Mockup of front and rear covers of Introduction to the Theory and Practice of SamplingIntroduction to the Theory and Practice of Sampling

by Kim H. Esbensen

ISBN: 978-1-906715-29-8
DOI: 10.1255/978-1-906715-29-8

with contributions from Claas Wagner, Pentti Minkkinen, Claudia Paoletti, Karin Engström, Martin Lischka and Jørgen Riis Pedersen

“Sampling is not gambling”. Analytical results forming the basis for decision making in science, technology, industry and society must be relevant, valid and reliable. However, analytical results cannot be detached from the specific conditions under which they originated. Sampling comes to the fore as a critical success factor before analysis, which should only be made on documented representative samples. There is a very long and complex pathway from heterogeneous materials in “lots” such as satchels, bags, drums, vessels, truck loads, railroad cars, shiploads, stockpiles (in the kg–ton range) to the miniscule laboratory aliquot (in the g–µg range), which is what is actually analysed. Exactly how to acquire a documented, representative analytical result across mass-reduction of up to six orders of magnitude of heterogeneous materials is far from a simple materials handling issue. There are specific principles and rules behind representativity. The TOS to the fore!

A unique addition to the book that greatly increases its value is the opportunity to buy a virtual one-to-one session with the author.

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Sample pages

This book presents the Theory and Practice of Sampling (TOS) starting from level zero in a novel didactic framework without excessive mathematics and statistics. It represents 20 years of teaching experience which has developed into a unique conceptual framework with which the TOS’ six principles and four unit operations can be understood in a unifying manner, enabling the reader to start sampling in a correct fashion right away. The book covers sampling from stationary lots, from moving, dynamic lots (process sampling) and has a vital focus on sampling in the analytical laboratory. It contains a wealth of complementing cases, examples and references (most of which are accessible on-line) meant to inspire and motivate the reader to individual skills-­building and further self-study. The book has been assessed and reviewed extensively, see below.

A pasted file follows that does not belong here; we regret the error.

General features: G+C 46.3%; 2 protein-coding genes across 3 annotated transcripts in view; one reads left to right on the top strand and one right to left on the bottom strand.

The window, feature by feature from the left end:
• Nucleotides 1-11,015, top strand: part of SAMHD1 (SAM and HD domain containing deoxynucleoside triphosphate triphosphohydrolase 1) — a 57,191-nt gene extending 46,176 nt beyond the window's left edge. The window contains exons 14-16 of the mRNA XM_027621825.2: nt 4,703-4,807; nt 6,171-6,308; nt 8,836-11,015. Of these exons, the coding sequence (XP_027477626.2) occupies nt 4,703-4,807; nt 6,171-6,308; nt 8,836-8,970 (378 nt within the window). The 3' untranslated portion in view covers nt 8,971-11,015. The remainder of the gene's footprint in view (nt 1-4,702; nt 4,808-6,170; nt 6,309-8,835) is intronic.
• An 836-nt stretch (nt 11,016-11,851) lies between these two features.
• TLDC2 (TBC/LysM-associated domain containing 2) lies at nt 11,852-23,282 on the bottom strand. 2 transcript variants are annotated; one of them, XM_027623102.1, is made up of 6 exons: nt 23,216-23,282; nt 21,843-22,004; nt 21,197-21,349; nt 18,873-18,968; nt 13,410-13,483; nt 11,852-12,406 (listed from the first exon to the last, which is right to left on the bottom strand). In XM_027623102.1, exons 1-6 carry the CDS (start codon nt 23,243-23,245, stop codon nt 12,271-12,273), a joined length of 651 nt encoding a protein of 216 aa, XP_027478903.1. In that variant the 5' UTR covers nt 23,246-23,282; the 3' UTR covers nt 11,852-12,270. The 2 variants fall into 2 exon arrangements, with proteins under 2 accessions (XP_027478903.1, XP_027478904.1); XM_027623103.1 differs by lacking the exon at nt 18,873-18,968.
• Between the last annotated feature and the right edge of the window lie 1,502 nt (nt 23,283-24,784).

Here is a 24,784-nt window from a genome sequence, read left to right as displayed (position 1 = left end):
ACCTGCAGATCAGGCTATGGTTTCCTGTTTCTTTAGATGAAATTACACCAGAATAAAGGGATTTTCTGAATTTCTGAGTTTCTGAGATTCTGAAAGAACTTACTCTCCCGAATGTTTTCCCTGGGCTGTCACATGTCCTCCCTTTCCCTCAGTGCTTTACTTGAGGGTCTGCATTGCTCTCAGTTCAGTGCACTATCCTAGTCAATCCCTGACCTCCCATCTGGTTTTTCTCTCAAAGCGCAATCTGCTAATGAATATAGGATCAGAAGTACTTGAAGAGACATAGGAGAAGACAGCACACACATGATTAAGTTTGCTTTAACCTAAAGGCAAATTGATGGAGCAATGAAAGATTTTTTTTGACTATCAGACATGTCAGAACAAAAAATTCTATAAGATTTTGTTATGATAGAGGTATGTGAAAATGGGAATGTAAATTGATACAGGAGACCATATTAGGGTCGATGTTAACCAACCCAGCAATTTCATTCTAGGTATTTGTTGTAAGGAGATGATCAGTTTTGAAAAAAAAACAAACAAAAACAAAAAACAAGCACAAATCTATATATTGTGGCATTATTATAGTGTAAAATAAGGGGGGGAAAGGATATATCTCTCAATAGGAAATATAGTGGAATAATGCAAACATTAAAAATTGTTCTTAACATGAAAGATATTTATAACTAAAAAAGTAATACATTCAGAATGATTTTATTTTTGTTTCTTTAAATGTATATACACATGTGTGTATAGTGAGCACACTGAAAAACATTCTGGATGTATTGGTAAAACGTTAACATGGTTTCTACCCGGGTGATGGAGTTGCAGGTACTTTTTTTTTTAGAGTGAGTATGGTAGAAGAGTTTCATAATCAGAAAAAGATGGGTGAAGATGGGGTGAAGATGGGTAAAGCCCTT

The book will teach you:

  • WHY sampling is much more than materials handling
  • WHY we need the Theory of Sampling (TOS)
  • HETEROGENEITY—the root of all evil
  • The Fundamental Sampling Principle—which must never be broken
  • WHAT—and HOW TO conduct representative sampling
  • The TOS in the laboratory—sample splitting without errors 
  • The sampling bias—a fatal enemy that can be avoided
  • The TOS for sampling of stationary lots and materials
  • The TOS for sampling of moving lots and materials—process sampling
  • The TOS and business ethics, buyer–seller relationships, vendors' obligations, societal needs
  • The TOS—Pro’s and Con’s
  • “The TOS will save you a lot of money”

Schematic of the principles of the Theory of Sampling

Personal consultation

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“...the TOS is presented in an easy, comprehensible style that is assessible to everyone...”
“I recommend this book to all newcomers to TOS, but especially also to those who want to go beyond the TOS basics and further explore its numerous literature sidebars and background references. For in depth coverage of the quantitative nature of sampling theory and practice, this is the place to start.”
Gary Ritchie, MS, Principal Consultant, GER COMPLIANCE
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“For a reader like me, a newcomer to the field, this new book gives the reader a well-crafted overview of how to get your sampling right from the start—and what it will cost you if you don’t.”
“From the start, the author delivers a book written in a somewhat unorthodox fashion that makes it very easy to read, complete with many detailed examples and case histories. This book may well end up being the standard introduction sourcebook for representative sampling.”
Allan Trebbien. B.Tech Management & Marine Engineering
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“ demonstrates the often large quantitative influences on the final uncertainty of the tiny analytical samples that ultimately are delivered to the laboratory.”
“One of the book’s major advantages is the lavish use of carefully designed didactic diagrams which help the reader to form his/her own understanding of what turns out not to be so “complex” subject-matter as many claim.”
Dr Leo Simon Morf, Deputy Head of Waste Management Department, Canton Zurich, Switzerland
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“ of the book’s strongpoints is that is shows the common nature of proper sampling.”
“...this book should be compulsory in educating not only geology students at universities, but also scientists and technicians in a number of other disciplines, not least analytical chemistry (there is a whole world outside the four walls of the laboratory). All will benefit fundamentally from addressing this book.”
Peter Appel, AppelGlobal
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You may also be interested in:

TOS Forum

Sampling Columns in Spectroscopy Europe

KHE Consult

We are grateful to Herzog for their support in the production of this book.